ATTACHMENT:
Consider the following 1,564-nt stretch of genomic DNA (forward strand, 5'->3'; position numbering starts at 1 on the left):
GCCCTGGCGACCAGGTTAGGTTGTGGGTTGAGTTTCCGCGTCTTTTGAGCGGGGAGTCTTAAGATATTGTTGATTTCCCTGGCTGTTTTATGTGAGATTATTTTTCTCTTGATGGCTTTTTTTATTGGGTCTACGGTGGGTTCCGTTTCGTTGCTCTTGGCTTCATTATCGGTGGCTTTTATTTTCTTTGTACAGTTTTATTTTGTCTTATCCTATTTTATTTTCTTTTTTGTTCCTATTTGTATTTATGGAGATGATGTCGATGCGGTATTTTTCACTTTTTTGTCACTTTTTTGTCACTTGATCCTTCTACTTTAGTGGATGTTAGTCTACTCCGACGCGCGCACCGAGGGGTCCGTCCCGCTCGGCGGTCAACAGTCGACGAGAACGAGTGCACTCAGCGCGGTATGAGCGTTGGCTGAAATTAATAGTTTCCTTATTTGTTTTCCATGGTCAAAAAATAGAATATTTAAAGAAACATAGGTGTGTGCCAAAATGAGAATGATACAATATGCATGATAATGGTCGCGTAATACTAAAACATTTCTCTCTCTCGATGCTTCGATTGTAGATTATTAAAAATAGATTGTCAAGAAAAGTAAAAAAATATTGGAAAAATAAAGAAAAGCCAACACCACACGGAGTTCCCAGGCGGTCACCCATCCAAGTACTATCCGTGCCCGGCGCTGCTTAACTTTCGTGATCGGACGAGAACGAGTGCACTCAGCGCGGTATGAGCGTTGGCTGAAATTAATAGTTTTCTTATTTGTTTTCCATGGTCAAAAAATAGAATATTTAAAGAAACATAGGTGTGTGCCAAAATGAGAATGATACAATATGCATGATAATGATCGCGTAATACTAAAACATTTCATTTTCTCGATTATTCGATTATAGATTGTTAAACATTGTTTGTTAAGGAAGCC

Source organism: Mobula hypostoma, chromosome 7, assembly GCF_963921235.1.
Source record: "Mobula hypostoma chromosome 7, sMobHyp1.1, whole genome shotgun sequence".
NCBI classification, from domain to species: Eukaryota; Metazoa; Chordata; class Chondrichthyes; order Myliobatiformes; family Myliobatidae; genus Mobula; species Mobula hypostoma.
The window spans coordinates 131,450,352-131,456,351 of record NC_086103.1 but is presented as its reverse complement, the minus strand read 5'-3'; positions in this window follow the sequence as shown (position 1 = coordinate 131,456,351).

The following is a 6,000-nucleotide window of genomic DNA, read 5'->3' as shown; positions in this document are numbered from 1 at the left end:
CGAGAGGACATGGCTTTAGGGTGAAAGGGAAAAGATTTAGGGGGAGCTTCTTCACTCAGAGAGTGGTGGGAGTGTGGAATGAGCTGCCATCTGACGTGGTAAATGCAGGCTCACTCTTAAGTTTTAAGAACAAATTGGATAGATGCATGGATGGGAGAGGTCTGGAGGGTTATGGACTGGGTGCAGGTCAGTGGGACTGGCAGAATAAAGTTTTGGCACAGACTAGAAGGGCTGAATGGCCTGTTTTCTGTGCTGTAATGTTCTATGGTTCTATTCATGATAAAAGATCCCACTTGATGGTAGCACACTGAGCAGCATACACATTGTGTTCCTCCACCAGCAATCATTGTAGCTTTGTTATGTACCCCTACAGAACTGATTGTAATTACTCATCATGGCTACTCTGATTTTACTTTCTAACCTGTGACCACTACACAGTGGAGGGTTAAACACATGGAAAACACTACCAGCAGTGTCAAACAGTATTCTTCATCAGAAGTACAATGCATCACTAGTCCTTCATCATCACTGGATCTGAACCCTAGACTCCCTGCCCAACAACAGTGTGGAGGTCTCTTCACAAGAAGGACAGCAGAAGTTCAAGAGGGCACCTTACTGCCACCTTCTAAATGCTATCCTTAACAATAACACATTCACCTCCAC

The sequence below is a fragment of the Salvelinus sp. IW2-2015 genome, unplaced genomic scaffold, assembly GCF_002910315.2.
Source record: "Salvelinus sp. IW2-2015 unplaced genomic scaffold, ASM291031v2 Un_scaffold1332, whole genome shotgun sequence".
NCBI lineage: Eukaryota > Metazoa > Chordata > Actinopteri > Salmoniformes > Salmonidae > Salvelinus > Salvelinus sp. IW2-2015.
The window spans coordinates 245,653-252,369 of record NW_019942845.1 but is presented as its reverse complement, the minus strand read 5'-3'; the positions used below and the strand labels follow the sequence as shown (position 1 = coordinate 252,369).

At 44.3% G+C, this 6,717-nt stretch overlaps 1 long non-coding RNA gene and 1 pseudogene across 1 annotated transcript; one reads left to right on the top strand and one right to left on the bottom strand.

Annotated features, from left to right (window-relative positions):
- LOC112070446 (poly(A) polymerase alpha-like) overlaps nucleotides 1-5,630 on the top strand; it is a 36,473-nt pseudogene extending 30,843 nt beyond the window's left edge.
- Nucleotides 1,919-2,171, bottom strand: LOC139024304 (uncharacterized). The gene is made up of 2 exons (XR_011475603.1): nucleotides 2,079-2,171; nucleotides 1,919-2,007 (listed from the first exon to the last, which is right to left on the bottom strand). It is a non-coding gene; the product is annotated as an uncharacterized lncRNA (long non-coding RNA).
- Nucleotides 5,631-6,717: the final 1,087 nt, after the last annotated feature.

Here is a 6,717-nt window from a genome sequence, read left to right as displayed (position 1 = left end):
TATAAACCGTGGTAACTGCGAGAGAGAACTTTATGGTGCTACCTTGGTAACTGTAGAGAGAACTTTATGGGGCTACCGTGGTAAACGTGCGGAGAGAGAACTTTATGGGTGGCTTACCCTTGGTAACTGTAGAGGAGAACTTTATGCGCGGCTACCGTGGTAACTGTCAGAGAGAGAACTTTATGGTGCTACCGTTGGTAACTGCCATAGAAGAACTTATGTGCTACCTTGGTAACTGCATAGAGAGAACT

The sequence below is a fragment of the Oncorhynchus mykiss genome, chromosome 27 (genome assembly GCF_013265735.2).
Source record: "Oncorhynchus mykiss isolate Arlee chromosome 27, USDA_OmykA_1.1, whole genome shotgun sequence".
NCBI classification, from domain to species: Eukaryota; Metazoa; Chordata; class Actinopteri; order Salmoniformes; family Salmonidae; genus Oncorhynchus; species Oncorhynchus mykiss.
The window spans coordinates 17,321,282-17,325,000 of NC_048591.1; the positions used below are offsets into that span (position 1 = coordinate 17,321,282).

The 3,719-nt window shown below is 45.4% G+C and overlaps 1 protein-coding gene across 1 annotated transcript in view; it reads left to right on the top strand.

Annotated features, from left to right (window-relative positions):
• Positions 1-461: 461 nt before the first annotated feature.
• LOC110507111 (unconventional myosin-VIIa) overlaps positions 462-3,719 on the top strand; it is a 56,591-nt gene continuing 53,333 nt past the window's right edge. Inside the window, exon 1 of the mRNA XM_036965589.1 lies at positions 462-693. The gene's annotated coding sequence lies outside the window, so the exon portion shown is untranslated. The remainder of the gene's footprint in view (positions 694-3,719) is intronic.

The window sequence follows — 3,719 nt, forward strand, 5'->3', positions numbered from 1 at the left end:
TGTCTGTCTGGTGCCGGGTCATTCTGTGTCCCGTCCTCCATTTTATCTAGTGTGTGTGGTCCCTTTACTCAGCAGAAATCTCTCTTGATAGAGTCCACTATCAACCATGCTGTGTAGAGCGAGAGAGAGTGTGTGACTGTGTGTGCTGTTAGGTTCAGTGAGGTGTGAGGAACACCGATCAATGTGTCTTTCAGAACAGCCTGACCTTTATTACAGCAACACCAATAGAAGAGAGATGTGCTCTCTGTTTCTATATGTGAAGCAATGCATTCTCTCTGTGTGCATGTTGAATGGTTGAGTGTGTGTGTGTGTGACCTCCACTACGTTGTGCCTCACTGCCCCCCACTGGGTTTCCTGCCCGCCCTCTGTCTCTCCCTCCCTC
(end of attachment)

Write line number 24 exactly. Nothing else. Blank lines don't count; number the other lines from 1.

The 3,719-nt window shown below is 45.4% G+C and overlaps 1 protein-coding gene across 1 annotated transcript in view; it reads left to right on the top strand.